One way of advancing growth in the industry is forming partnerships and tapping in to each others’ strength. For instance, HarperCollins India is a joint venture between The India Today Group and HarperCollins Publishers worldwide, one of the three leading trade publishers in the world. Each expects to capitalise on the other’s strength in distribution and publishing, respectively. Penguin India and Zubaan have a similar tie up (see box).
Growing the medium
While reading may be on the rise, publishers are now looking at a multitude of activities that can help achieve consumer recall. HarperCollins India conducts book readings and events, ATL (above-the-line) and BTL (below-the-line) activities, media interaction, reviews, advertising (online, print and television), promotional campaigns and schemes using props and merchandising at the stores to enhance visibility and sale. “Like any other product, each book needs a set of activities that are unique to it,” says Lipika Bhushan, marketing manager, HarperCollins India.
Aggarwal believes that the online medium is a cost-effective way to promote books. Blogs, social networks, emails add to the visibility of publications.
Zubaan is more conservative and uses the book review route. Smaller, more intimate events with authors, a monthly programme called Words of Women, with women writers at the Habitat Centre (New Delhi) and festivals such as the recent one for writings from the North-East are some of its promotional strategies. “We attend book fairs, and use Facebook and put up stuff on our website; basically, we do whatever we can without spending too much. And, of course, we use our catalogue,” adds Butalia.
Books on the web
The online medium is a quick and easy way to reach the vast majority of the reading population. And with the advent of the Internet has come the era of e-books. The concept of e-books has picked up in the west and is yet to see the same popularity in India. Says Aggarwal, “In the long run, people will switch to reading online. But, there will still be those who take printouts.”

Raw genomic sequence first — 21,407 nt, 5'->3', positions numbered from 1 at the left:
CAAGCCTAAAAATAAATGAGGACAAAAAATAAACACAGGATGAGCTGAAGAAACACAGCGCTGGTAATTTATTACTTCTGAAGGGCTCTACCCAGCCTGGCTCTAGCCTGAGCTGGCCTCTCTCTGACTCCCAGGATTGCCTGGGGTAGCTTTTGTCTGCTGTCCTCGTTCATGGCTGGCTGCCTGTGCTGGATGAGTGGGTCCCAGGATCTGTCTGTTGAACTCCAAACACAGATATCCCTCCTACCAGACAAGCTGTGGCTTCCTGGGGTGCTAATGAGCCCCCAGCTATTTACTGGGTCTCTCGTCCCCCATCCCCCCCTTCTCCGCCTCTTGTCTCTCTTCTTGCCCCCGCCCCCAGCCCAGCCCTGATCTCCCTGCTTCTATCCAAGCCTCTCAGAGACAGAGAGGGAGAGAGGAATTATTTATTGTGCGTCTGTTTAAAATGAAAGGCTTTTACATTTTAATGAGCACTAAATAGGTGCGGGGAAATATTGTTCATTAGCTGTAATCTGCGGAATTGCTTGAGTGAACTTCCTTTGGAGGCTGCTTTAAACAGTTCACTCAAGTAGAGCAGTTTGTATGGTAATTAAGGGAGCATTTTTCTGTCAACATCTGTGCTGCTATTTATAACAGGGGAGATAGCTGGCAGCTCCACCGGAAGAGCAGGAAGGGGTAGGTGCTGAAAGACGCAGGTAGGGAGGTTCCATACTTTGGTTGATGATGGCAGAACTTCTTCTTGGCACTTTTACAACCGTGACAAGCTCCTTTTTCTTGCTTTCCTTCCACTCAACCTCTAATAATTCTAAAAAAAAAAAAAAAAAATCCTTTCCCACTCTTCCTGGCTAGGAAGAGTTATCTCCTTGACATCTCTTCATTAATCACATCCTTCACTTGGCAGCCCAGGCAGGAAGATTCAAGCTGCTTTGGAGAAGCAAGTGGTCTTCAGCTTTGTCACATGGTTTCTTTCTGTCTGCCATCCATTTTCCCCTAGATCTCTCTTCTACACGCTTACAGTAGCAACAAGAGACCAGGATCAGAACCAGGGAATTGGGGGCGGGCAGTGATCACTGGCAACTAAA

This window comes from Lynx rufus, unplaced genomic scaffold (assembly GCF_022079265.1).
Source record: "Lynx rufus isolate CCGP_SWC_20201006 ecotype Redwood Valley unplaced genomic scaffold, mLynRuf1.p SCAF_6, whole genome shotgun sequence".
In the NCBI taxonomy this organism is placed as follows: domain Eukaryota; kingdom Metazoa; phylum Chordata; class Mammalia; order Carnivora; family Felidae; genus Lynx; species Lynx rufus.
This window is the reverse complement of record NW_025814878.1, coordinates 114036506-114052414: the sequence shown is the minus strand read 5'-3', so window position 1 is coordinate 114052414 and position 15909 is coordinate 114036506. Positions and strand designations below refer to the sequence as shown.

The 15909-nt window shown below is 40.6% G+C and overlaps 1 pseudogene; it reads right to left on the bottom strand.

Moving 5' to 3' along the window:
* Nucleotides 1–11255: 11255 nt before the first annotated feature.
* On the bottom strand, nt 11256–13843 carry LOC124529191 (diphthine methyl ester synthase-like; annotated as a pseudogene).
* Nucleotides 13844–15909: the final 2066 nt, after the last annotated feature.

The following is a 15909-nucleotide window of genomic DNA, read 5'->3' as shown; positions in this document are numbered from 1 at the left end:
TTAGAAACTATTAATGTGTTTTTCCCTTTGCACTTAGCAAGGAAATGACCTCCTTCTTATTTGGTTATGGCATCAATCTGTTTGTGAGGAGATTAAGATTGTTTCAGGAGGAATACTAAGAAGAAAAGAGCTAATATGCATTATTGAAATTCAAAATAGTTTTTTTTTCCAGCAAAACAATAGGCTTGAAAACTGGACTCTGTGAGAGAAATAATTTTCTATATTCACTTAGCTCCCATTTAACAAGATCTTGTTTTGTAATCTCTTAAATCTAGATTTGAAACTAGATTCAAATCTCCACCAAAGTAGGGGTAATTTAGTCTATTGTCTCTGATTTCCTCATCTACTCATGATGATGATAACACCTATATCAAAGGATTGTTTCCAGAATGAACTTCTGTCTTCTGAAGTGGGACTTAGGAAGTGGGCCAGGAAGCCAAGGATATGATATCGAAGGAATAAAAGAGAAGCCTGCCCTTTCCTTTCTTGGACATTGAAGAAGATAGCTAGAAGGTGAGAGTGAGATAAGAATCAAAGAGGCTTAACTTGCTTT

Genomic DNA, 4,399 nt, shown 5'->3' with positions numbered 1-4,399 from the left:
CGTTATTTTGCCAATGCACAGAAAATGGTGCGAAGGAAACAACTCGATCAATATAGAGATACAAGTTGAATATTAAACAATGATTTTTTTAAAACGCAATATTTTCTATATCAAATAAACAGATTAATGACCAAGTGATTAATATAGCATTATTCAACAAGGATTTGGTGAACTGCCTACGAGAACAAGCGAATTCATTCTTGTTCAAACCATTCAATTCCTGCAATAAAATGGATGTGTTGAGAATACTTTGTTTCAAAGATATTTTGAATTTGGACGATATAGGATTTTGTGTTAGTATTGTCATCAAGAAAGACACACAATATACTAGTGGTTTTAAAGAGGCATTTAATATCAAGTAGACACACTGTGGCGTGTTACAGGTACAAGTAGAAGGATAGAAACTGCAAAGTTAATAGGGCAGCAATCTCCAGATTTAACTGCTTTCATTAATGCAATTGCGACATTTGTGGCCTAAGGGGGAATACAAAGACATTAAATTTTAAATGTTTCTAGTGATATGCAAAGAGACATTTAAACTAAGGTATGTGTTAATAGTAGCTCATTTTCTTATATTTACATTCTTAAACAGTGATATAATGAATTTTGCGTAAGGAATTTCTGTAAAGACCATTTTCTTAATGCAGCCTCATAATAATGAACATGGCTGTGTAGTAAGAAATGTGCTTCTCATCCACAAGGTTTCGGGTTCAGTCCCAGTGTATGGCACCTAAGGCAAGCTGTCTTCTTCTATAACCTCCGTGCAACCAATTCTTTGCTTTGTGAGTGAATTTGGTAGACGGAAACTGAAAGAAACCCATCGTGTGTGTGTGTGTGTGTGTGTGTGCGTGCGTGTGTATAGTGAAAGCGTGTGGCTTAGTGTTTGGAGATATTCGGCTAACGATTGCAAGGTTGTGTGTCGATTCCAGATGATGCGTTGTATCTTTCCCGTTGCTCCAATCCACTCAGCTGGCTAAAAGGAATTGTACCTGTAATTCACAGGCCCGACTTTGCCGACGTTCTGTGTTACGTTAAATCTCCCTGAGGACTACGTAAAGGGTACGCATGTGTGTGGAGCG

Publishers need to update their skills as e-books become more interactive and contain audio-visual content. “An early indicator of where this would lead is currently being experienced by the magazine industry – the recent iPad application of The Economist magazine is a glimpse into the future,” says Padmanabhan.
Westland currently creates e-book versions of its books and aims to make these available on e-readers like Amazon Kindle, Barnes & Noble’s Nook, Sony E-reader and so on, targeting the non-residential Indian audience. Westland has also tied up with Wink, an e-reader currently being marketed in India.
As Bhushan points out, the publishing industry is highly competitive and the fight for space in stores, in media pages and in the minds and hearts of customers is growing. “One will have to be innovative and think out of the box. This is a product category with the widest product line in comparison to that in any other industry and therefore more challenging.”
Two of a kind
Zubaan has two arrangements with Penguin India, setting a new trend in the industry. The first is to co-publish four titles a year. The idea is to combine their strengths: Penguin’s marketing and distribution with Zubaan’s editorial. The two share costs and profits. While Zubaan decides the books, especially by new writers, Penguin’s brand gives the books wider reach. Penguin has also begun to distribute Zubaan books: fiction and young adult titles. “This has significantly impacted our sales, we can see that good distribution is possible if one has the money and the reach,” says Butalia.
Westland believes that India is a potential market for audio books and has tied-up with a Bengaluru based start up, Bookstalk, to launch audio book versions of many of its titles. The first audio book was Women and The Weight Loss Tamasha by Rujuta Diwekar. Perhaps, for the first time an Indian author has read her own work. Also, Kareena Kapoor has voiced her introduction, which appears in the print version